By Wezi Tjaronda
The Directorate of Forestry in the Ministry of Agriculture, Water and Forestry is considering holding a national conference to debate forest fires.
Forestry Director Joseph Hailwa told New Era yesterday that the conference would provide answers as to why forest fires occur every year.
He said although forest fires destroyed millions of hectares of grazing, wildlife and property, there seemed to be no end in sight to the problem.
“We want to find out what it is that is wrong. People burn forests every year yet they know it is wrong. We want to find out whether forest fires are a problem or not,” he said.
Since last week a number of areas such as Otjinene, Tsumkwe, Omaune and Okamatapati have been burning, destroying the already scarce grazing.
The Emergency Management Unit yesterday warned the public to desist from setting the country’s forests alight.
EMU acting Director Gabriel Kangowa said uncontrolled and repeated forest fires could be a threat to human lives and their livelihood through damage to property, land and products such as wood.
Kangowa said the situation was of concern to the Government because millions of hectares are burnt every year.
Forest fires have also been reported this year in the Omusati, Caprivi and Kavango regions.
Hailwa said the regions worst affected by the fires this season are Kavango, Otjozondjupa and Omaheke.
The fires have caused serious damage to vegetation, said Hailwa.
Fires are often used to destroy old grass and clear the ground for new shoots and also to destroy pests found in grazing areas. Unfortunately, Hailwa said, the fires destroy vegetation and small animals indiscriminately. He said people who burn poles, collect honey, clear crop fields and do control burning to reduce organic matter cause most forest fires especially when it is not raining.
“In Omaheke and Otjozondjupa people cut poles from indigenous trees and burn them for them to resist the weathering processes,” he said.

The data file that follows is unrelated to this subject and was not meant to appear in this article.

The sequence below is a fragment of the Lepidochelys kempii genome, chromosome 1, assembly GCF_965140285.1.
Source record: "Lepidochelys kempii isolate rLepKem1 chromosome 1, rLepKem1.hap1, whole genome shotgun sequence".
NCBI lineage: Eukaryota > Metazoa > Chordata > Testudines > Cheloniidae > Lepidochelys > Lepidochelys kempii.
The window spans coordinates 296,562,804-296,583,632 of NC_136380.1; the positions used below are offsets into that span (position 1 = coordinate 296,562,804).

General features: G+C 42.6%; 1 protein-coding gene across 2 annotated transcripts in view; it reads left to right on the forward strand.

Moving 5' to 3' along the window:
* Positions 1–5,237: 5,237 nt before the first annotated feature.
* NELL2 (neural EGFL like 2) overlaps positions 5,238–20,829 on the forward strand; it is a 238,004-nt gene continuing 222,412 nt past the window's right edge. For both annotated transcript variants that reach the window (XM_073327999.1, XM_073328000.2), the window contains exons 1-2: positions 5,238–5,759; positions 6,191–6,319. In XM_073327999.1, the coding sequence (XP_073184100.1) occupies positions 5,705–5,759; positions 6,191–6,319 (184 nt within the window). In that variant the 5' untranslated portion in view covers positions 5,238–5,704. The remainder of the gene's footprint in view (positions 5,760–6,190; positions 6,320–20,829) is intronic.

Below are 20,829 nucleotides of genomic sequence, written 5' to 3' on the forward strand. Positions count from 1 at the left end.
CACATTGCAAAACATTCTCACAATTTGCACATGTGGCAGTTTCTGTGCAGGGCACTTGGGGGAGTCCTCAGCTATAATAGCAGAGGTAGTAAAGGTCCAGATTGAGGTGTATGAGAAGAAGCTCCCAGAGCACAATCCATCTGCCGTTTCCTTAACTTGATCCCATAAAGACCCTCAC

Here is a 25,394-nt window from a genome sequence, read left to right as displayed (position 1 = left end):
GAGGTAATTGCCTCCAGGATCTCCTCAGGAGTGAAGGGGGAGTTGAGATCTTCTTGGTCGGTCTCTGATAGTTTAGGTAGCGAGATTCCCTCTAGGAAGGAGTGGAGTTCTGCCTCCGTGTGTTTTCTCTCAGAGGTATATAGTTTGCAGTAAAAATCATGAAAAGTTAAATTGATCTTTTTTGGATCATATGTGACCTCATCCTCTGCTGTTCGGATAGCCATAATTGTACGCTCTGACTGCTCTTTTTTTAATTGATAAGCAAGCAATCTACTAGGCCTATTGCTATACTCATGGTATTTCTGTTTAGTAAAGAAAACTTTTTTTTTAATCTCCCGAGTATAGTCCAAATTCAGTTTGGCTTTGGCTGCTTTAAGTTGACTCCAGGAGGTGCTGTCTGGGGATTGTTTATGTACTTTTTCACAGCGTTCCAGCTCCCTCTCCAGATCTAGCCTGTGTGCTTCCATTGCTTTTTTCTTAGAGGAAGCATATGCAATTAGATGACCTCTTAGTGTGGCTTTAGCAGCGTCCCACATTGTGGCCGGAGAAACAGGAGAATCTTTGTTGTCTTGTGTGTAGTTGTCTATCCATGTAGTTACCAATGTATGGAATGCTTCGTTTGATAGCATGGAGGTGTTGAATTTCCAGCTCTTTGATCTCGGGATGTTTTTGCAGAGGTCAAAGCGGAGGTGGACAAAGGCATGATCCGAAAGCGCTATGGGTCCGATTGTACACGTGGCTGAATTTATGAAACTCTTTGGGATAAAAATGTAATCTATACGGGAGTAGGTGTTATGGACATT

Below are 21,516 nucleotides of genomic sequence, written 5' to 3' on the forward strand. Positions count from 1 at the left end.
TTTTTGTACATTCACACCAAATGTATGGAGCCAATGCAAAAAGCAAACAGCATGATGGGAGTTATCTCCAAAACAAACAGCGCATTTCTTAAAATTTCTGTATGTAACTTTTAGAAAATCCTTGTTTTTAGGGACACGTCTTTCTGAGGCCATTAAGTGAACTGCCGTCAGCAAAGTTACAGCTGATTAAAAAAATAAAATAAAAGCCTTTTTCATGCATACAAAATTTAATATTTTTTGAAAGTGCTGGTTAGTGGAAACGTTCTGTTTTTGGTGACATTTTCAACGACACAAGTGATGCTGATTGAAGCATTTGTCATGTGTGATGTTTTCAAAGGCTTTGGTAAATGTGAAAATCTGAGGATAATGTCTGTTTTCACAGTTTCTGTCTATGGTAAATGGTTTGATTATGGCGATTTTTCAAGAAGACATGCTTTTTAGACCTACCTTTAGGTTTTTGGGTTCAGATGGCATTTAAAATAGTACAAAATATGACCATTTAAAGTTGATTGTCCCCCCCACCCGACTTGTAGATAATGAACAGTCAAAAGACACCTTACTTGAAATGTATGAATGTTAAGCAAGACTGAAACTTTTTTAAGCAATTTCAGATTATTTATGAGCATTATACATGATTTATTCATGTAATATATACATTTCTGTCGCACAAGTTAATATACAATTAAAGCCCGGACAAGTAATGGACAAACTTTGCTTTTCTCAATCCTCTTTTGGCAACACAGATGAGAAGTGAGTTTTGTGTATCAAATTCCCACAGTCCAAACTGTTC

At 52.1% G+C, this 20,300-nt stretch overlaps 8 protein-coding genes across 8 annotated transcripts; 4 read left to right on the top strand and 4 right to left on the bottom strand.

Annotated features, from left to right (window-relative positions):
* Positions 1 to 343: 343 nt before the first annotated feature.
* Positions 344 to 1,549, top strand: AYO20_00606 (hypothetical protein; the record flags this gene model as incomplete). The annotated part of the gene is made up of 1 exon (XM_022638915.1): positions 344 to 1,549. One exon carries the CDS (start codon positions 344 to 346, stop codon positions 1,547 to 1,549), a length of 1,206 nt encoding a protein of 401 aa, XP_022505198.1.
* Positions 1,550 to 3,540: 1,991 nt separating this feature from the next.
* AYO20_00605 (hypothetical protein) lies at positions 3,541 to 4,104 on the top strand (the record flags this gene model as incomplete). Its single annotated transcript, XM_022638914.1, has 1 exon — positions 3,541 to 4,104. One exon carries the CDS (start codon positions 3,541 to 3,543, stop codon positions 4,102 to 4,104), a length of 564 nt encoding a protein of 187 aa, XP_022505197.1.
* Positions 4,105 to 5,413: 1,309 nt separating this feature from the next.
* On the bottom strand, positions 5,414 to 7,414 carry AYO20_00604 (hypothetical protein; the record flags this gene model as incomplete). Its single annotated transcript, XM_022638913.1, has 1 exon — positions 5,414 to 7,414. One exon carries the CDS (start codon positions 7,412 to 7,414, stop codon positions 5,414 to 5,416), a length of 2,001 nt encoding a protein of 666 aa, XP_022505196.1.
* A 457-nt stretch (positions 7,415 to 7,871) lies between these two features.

He however said arson and accidents were the major causes of fires.
Kangowa said Namibia was vulnerable to national and other disasters that have adverse effects on communities, the national economy and the county’s development objectives. He said communities that are already at risk become more vulnerable because of several aggravating factors such as poverty and environmental degradation.
“This negative situation weakens the ability of our people to cope and their ecosystem to withstand destruction and loss of lives,” Kangowa said.
Due to the limited budget of the directorate to fight fires, Hailwa said, negotiations were recently held with the Russian government in several areas of cooperation, which include fire fighting.
“It is up for consideration and we hope to get some help in the future,” he said. Preventative measures in place include the promotion of public education and awareness programmes, training for emergency responders in creating fire belts, risk assessment programmes and provision of fire fighting equipment.
Kangowa said the EMU is buying fire beaters for Omaheke, Erongo, Omusati and Otjozondjupa regions, while Caprivi and Kavango are already covered under the emergency and risk reduction programme of the directorate of forestry. Kangowa urged people to report fires immediately after detection to governors’ offices.